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A Guide To The FHA MIP Refund Chart

Dan Rafter4-Minute Read

March 08, 2022

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There are plenty of benefits of an FHA loan. These loans, insured by the U.S. Federal Housing Administration, require a lower down payment, as low as 3.5% of a home's final purchase price depending on your FICO® credit score.

But these loans aren't free. You'll have to pay both an annual and upfront mortgage insurance premium (MIP) with an FHA loan. But the good news is that you might qualify for a partial refund of the upfront mortgage insurance premium fee if you refinance your existing loan into another FHA loan.

And you can find out how much of a refund you might be getting by checking the FHA MIP Refund Chart.

What Is An FHA MIP Refund?

If you are relying on an FHA loan to finance the purchase of a home, you’ll have to pay two types of mortgage insurance premiums.

One of these is your annual MIP. On most FHA loans, you'll pay an annual MIP fee equal to 0.85% of your loan amount. If you borrow $200,000, that comes out to $1,700 a year or about $142 a month.

You also pay a one-time upfront MIP. That fee is 1.75% of your loan amount. On that $200,000 loan, then, you'd pay $3,500.

You will qualify for a refund of your upfront MIP payment, though, if you refinance your FHA loan to another FHA loan within 3 years of obtaining your mortgage. How much you get back, though, depends on how quickly you refinance. The sooner you refinance, the more you’ll get back. And if you don’t refinance within 3 years, you won’t receive any refund of your upfront MIP.

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How An FHA MIP Refund Works

How much of an FHA MIP refund will you receive if you refinance your FHA loan to another loan insured by the Federal Housing Administration? That depends mostly on how long you wait until you refinance.

If you refinance your FHA loan within 12 months, you’ll receive a refund of 58% of your upfront payment. If you wait until 3 years to refinance, you’ll receive a refund equal to just 10% of your upfront payment.

You won’t receive your refund as a cash payment. Instead, your refund will be applied to the upfront MIP payment you need to make when you refinance to a new FHA loan. The refund, then, reduces the size of your new MIP upfront payment. The FHA does not allow borrowers to ever receive an MIP refund as cash.

The percentage you are refunded – and the amount by which you can reduce the upfront MIP payment on your new FHA loan – drops steadily the more months you wait to refinance. Don’t, though, let the lure of a partial MIP refund persuade you to refinance before you’re ready. If your interest rate is already low, and you are happy with your loan’s term and monthly payment, it might not make sense to refinance, no matter how much of an MIP refund you might receive.

FHA MIP Refund Chart 2022

Months After Closing

MIP Refund

Months After Closing

MIP Refund

Months After Closing

MIP Refund

1

80%

13

56%

25

32%

2

78%

14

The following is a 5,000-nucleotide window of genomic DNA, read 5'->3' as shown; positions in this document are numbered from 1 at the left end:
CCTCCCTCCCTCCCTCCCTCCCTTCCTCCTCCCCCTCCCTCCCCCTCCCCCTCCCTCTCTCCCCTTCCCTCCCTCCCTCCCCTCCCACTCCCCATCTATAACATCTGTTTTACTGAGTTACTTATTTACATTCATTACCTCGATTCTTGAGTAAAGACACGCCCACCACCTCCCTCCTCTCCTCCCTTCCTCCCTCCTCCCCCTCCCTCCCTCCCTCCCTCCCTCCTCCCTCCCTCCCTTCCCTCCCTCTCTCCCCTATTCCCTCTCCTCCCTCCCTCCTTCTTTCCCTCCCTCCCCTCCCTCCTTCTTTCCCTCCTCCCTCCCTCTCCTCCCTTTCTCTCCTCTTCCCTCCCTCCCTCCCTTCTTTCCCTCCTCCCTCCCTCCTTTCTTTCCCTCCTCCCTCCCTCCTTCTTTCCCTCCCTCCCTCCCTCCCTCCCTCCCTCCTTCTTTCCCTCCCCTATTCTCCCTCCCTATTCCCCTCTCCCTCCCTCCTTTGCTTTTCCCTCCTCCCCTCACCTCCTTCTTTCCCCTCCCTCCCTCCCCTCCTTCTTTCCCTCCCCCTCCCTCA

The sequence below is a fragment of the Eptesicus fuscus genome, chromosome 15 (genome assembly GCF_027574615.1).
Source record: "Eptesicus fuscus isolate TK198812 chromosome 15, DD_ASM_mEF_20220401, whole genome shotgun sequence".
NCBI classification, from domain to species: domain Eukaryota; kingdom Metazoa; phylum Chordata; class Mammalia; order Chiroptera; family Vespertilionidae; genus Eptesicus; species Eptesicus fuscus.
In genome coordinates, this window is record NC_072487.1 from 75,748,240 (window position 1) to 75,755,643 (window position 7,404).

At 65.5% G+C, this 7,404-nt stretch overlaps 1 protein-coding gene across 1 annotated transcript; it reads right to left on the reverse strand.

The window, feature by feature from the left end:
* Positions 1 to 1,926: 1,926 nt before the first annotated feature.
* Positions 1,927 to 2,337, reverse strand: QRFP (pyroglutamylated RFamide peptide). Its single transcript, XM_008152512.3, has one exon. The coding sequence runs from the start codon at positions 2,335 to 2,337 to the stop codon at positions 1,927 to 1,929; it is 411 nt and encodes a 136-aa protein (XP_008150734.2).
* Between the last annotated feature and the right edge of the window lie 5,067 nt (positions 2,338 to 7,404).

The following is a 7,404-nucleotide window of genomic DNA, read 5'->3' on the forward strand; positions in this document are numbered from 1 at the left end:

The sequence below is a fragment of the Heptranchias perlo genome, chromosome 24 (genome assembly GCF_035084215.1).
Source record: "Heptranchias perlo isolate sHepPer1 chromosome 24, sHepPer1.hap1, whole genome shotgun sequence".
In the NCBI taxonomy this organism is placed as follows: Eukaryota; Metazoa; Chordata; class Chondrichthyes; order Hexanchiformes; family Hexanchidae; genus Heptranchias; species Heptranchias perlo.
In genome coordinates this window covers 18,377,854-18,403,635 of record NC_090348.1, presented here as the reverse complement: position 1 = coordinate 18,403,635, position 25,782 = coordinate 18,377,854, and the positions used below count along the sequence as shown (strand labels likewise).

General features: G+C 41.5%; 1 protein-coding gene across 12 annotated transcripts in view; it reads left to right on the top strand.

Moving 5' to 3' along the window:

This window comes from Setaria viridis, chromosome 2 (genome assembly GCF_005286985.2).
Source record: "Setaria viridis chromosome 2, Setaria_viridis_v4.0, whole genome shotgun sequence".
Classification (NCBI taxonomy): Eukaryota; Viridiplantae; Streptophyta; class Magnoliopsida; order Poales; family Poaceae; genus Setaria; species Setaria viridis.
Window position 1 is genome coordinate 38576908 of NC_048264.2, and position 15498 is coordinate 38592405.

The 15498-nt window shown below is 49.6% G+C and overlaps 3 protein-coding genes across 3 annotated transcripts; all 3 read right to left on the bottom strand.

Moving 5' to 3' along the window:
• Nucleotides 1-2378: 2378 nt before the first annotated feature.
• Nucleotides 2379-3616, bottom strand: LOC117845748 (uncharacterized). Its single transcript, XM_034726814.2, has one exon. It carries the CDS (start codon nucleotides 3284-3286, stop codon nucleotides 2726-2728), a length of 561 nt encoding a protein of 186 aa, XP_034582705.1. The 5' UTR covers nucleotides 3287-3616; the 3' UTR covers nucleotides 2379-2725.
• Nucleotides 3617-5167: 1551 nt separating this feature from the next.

54%

26

30%

3

76%

15

52%

27

28%

4

74%

16

50%

28

26%

5

72%

17

48%

29

24%

6

70%

18

46%

30

22%

7

68%

19

44%

31

20%

8

66%

20

42%

32

18%

9

64%

21

40%

33

16%

10

62%

22

38%

34

14%

11

60%

23

36%

35

12%

12

58%

24

34%

36

10%

Eligibility Requirements For FHA MIP Refunds

Not everyone qualifies for an FHA MIP refund. If you’re refinancing an FHA loan, here’s what you need to get your refund:

  • You must have closed on your FHA loan less than 3 years ago.
  • You must be current on your mortgage payments.
  • You can’t have any foreclosures listed on your credit report.
  • You can’t refinance your existing FHA loan into any other type of loan. You can only get an MIP refund if you refinance your loan into another FHA mortgage.

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How To Request An FHA MIP Refund

You can’t request a refund of your upfront MIP payment on your own. Instead, your lender will handle this process. Your refund will automatically be applied to the upfront MIP payment due when you refinance to your new FHA loan.

How To Calculate Your FHA MIP Refund

Want to know how much of an FHA MIP refund you might get? Try this formula: Take your original MIP amount and multiply it by your refund percent. That will give you your FHA MIP refund amount.

Say you took out an FHA loan for $200,000. Your original upfront MIP will be 1.75% of that amount, or $3,500. Now say that you will close your refinance 25 months after closing on your original FHA loan. If you check the FHA MIP refund chart, you see that you'll qualify for a refund of 32% of your MIP upfront payment.

Now multiply your $3,500 of upfront MIP payment by 32%. You'll get $1,120, which is the refund that will be applied against the upfront MIP payment of your new FHA loan.

The Bottom Line

Getting an MIP refund shouldn’t be your main goal when refinancing. What matters most when refinancing is whether you can swap your existing loan for one with a lower interest rate or a term that best fits your needs. If you’re ready to make this move, you can get started on a refinance of your loan.

Get approved to refinance.

See expert-recommended refinance options and customize them to fit your budget.

See What You Qualify For

Dan Rafter

Dan Rafter has been writing about personal finance for more than 15 years. He's written for publications ranging from the Chicago Tribune and Washington Post to Wise Bread, RocketMortgage.com and RocketHQ.com.